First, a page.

And while this conclusion is sudden, and not satisfying in the way the destruction of one side or the other would be, it does provide a different feeling than most of the literature in 40K. Both sides are bloodied, but not broken. The War Gryphons don’t lose their Reaver titans, and similarly, the Phantoms they are matched up against are damaged, but withdraw. The Imperium doesn’t lose another world, and the Eldar…the forces of two Eldar craftworlds attacked this particular miserable ball of ice for something, and it wasn’t the ball of ice. And for two factions in 40K that are generally locked in a spiraling pattern of decline and entropy, “not losing” is a refreshing change of pace.
Faction Specific Fluff:
Doom of Mymeara is a book that is unapologetically focused on the Eldar. This means that the Imperial side of things is pretty sparse. The Cadian 6th, the Elysians, the Legion Gryphonicus…all get a two-page spread, plus the usual Forge World color templates. General Odon, who managed to keep the Imperial forces from getting cut to ribbons, gets his own page. The same goes for Bran Redmaw, and his Great Company – a decent treatment of the units, but a brief one. My one annoyance is with the section on notable battles. While it makes sense for the notable engagements for Redmaw’s Great Company to have its notable engagements concentrated in M41, as by definition a Great Company’s history is limited to the lifespan of its Wolf Lord, the same is not true of the Cadian 6th. There’s every suggestion that the Cadians have long-lived, continually replaced regiments, with constant turnover refreshing the unit under the same name and banner throughout Imperial history. So why is it that it’s notable engagements are still all in M41? Even if it took a few thousand years post-Heresy to get the Cadian Gate up and armed, the 6th must have been around for a long, long time. This is something that I find generally annoys me with 40K timelines – they’re concentrated at the very end of the timeline, giving people relatively little room to move around between events. Folks, spread out a little, write about wars and conflict in M38, or M33. The Horus Heresy has set the tone for being able to explore backwards in the setting rather than forwards, and I’d like to see more of it.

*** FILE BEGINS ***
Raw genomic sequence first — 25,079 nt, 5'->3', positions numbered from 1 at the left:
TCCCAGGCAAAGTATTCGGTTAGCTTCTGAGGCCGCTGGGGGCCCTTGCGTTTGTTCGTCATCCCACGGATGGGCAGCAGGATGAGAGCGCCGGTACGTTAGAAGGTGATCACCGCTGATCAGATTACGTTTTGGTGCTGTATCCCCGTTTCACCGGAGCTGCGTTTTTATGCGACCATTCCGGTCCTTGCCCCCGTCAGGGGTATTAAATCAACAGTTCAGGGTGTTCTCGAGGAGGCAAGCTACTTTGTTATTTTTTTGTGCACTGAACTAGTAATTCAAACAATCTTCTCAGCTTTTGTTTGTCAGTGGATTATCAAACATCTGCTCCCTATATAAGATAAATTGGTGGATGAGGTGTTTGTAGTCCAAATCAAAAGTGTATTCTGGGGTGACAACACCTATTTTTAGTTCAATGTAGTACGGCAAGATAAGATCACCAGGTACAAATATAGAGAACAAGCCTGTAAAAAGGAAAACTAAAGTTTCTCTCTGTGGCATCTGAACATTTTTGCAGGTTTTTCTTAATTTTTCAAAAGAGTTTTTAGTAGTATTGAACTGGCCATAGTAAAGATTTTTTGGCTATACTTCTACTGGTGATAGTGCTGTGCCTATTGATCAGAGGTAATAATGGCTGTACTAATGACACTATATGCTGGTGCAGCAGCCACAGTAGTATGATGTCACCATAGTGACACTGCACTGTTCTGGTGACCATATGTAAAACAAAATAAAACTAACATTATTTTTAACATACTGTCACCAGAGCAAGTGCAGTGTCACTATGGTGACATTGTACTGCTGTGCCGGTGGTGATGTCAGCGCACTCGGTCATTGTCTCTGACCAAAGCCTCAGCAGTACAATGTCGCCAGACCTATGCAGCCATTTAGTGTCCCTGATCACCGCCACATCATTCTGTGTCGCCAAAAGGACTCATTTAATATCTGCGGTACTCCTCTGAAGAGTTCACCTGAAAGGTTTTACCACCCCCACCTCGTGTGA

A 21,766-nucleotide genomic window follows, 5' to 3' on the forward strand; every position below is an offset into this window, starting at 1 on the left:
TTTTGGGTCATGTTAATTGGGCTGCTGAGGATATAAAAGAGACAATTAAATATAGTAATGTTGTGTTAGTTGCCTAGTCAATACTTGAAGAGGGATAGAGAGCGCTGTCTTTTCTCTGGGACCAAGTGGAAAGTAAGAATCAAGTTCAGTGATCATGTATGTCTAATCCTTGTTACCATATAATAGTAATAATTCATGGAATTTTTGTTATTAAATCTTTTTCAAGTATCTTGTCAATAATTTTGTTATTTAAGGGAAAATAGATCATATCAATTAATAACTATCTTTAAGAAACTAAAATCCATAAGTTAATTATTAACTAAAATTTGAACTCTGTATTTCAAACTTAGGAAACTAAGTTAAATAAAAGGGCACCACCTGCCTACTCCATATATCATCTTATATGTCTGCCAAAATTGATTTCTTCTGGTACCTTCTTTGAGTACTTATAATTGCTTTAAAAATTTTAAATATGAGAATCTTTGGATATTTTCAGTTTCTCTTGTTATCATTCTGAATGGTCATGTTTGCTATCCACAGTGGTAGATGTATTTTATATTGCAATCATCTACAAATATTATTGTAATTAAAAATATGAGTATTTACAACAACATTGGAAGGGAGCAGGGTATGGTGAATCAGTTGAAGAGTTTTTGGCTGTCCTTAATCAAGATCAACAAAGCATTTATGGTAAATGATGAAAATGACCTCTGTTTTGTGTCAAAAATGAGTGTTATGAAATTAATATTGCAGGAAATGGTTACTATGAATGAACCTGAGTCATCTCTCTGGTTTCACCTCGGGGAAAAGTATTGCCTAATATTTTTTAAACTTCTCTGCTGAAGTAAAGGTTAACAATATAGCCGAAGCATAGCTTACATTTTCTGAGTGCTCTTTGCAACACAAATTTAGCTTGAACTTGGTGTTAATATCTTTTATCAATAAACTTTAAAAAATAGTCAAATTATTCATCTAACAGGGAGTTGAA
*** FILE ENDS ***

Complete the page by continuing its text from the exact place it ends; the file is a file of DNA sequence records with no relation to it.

The bulk of the fluff in Doom of Mymeara rightly focuses on the Eldar factions – in contrast to the Imperium, which appears in every Imperial Armour book, they really don’t feature very heavily in any other book. The craftworlds themselves don’t get a lot of time in the spotlight – Mymeara gets two pages, despite not appearing anywhere else, and Alaitoc, which gets its time in the main Codex, gets a single page. The Corsairs get two more pages – little blurbs on the three bands present in the campaign, plus more information on Corsairs in general. It’s not much, and honestly, if you want to get a better feel for two of the three groups (Alaitoc and the Corsairs), I’d suggest Gav Thorpe’s Path of the Eldar series, which I found a remarkably good read.
Where the bulk of the writing occurs is in individual units – unlike the Imperials, who only get a few vehicles touched on, every Forge World produced unit in the faction gets an entry. It’s all intermixed with the rules for the units and color illustrations, which makes for a pleasant read, if a somewhat inefficient layout for finding rules.
The Physical Product and Art:
Like all Forge World books, the production values on Doom of Mymeara are undeniably high. Heavy, glossy paper in a large format, it’s an excellent art book, though a little impractical for gaming. I’d love it if Forge World books came with an ebook version for slightly more practical gaming. Such things are, of course, often available, but I’d prefer them arrive in a timely and legal manner. The book’s not quite to the level of the Horus Heresy books, but it’s also considerably less expensive. But in the pantheon of gaming books, it’s a top-quality product.
The art in the book is of similarly high quality – though if you have the old edition of Doom of Mymeara, as far as I can tell it’s unchanged. For those who do have it, if you’re buying the new book, you’re buying it for the rules (which we will touch on in later posts). Forge World’s trademark color plates are there, but unlike in some earlier products, there’s not an unrelenting stream of them – just one or two, usually mixed together, showing a particular Corsair fleet, Craftworld or Regiment’s color scheme and patterns. These are interspersed with faux-aged schematics, doctored miniature photos, and the occasional full-page art piece. It feels repetitive to say it, but it’s all good stuff. The original Doom of Mymeara was done after Forge World had started to hit its stride, and it shows.
So as an art piece, a Warhammer 40K coffee table book, and a collector-level glimpse into one of the most popular factions in the setting, it clearly stands up. But how does it perform as a gaming book?
We’ll find out in the next few posts.
And while you wait, why not take a look at the Feast of Fluff contest we’re currently holding? We’ve lined up some great prizes from a few outstanding sponsors, and they’re only a single miniature and some faction fluff away from being yours.